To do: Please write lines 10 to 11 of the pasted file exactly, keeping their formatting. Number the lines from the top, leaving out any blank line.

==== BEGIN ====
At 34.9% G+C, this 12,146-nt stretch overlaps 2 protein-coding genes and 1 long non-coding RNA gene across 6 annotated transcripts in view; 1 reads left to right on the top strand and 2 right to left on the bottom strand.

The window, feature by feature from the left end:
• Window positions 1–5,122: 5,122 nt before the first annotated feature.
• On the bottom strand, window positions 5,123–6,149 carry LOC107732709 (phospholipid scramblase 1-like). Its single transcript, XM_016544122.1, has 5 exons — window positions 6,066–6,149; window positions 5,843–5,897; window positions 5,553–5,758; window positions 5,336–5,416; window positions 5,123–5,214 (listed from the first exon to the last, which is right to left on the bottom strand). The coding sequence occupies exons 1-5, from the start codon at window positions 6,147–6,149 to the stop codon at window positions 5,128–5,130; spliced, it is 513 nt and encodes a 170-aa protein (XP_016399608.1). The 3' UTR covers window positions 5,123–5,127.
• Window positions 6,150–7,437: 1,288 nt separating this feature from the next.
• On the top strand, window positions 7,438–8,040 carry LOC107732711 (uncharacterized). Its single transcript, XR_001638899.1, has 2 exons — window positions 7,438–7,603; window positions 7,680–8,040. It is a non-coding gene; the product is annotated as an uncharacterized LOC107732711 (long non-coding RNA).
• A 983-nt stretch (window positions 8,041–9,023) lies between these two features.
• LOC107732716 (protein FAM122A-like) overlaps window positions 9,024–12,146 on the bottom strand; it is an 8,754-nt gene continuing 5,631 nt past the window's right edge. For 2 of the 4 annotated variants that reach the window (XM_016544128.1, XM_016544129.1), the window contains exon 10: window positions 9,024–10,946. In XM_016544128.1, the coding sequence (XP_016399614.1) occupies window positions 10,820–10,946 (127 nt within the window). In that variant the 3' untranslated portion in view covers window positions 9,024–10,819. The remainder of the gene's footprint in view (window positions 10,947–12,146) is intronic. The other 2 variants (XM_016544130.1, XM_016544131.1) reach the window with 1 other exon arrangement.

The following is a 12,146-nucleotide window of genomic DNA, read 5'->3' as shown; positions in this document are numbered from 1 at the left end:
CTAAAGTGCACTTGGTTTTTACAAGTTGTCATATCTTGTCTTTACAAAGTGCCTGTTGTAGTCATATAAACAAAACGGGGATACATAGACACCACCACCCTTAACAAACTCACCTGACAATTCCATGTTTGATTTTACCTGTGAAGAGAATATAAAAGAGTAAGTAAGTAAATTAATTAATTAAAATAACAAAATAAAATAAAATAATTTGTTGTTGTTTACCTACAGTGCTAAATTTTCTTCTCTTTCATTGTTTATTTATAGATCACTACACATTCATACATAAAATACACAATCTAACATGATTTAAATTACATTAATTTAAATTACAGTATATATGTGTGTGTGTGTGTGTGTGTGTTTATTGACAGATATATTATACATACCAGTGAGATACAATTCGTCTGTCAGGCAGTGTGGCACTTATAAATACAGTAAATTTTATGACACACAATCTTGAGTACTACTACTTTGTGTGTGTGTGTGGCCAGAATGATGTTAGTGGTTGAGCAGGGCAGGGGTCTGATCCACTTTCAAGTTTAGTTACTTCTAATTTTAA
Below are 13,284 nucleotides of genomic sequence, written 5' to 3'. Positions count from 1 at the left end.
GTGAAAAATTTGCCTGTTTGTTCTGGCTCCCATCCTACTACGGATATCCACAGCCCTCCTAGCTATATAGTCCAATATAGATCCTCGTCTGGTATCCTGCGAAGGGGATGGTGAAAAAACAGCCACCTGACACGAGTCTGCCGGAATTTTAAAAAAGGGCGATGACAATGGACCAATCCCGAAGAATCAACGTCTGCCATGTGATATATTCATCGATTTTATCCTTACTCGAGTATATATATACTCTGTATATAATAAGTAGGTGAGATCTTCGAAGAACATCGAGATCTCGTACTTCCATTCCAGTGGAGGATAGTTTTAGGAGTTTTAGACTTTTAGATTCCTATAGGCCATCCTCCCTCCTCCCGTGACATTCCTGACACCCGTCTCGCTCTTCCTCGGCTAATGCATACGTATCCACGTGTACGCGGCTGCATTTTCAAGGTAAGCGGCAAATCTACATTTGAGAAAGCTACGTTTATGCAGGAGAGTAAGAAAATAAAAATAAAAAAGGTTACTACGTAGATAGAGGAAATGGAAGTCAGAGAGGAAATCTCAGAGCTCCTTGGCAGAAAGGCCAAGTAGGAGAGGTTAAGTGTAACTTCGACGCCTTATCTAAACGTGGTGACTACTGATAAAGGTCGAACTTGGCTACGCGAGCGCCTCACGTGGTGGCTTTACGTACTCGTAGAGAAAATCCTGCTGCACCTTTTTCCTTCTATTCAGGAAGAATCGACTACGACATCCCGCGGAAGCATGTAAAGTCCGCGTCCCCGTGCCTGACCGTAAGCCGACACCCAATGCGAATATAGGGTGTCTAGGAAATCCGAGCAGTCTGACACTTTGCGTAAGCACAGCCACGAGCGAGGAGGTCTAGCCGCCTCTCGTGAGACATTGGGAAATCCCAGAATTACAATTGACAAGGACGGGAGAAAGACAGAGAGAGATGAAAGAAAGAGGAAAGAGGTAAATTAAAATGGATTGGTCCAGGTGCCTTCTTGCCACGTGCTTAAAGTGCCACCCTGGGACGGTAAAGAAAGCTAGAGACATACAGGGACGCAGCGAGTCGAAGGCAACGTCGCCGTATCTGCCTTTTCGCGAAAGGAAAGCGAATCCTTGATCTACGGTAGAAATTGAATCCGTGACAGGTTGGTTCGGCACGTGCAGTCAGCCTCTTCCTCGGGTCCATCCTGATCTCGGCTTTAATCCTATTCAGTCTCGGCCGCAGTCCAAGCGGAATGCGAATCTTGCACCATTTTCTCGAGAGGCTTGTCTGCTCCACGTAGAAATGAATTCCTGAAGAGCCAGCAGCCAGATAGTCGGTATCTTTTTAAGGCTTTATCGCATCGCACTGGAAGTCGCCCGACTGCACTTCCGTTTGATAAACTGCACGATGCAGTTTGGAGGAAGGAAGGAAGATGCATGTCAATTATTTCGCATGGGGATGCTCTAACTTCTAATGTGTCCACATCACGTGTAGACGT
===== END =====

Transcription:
CTAAAGTGCACTTGGTTTTTACAAGTTGTCATATCTTGTCTTTACAAAGTGCCTGTTGTAGTCATATAAACAAAACGGGGATACATAGACACCACCACCCTTAACAAACTCACCTGACAATTCCATGTTTGATTTTACCTGTGAAGAGAATATAAAAGAGTAAGTAAGTAAATTAATTAATTAAAATAACAAAATAAAATAAAATAATTTGTTGTTGTTTACCTACAGTGCTAAATTTTCTTCTCTTTCATTGTTTATTTATAGATCACTACACATTCATACATAAAATACACAATCTAACATGATTTAAATTACATTAATTTAAATTACAGTATATATGTGTGTGTGTGTGTGTGTGTGTTTATTGACAGATATATTATACATACCAGTGAGATACAATTCGTCTGTCAGGCAGTGTGGCACTTATAAATACAGTAAATTTTATGACACACAATCTTGAGTACTACTACTTTGTGTGTGTGTGTGGCCAGAATGATGTTAGTGGTTGAGCAGGGCAGGGGTCTGATCCACTTTCAAGTTTAGTTACTTCTAATTTTAA
Below are 13,284 nucleotides of genomic sequence, written 5' to 3'. Positions count from 1 at the left end.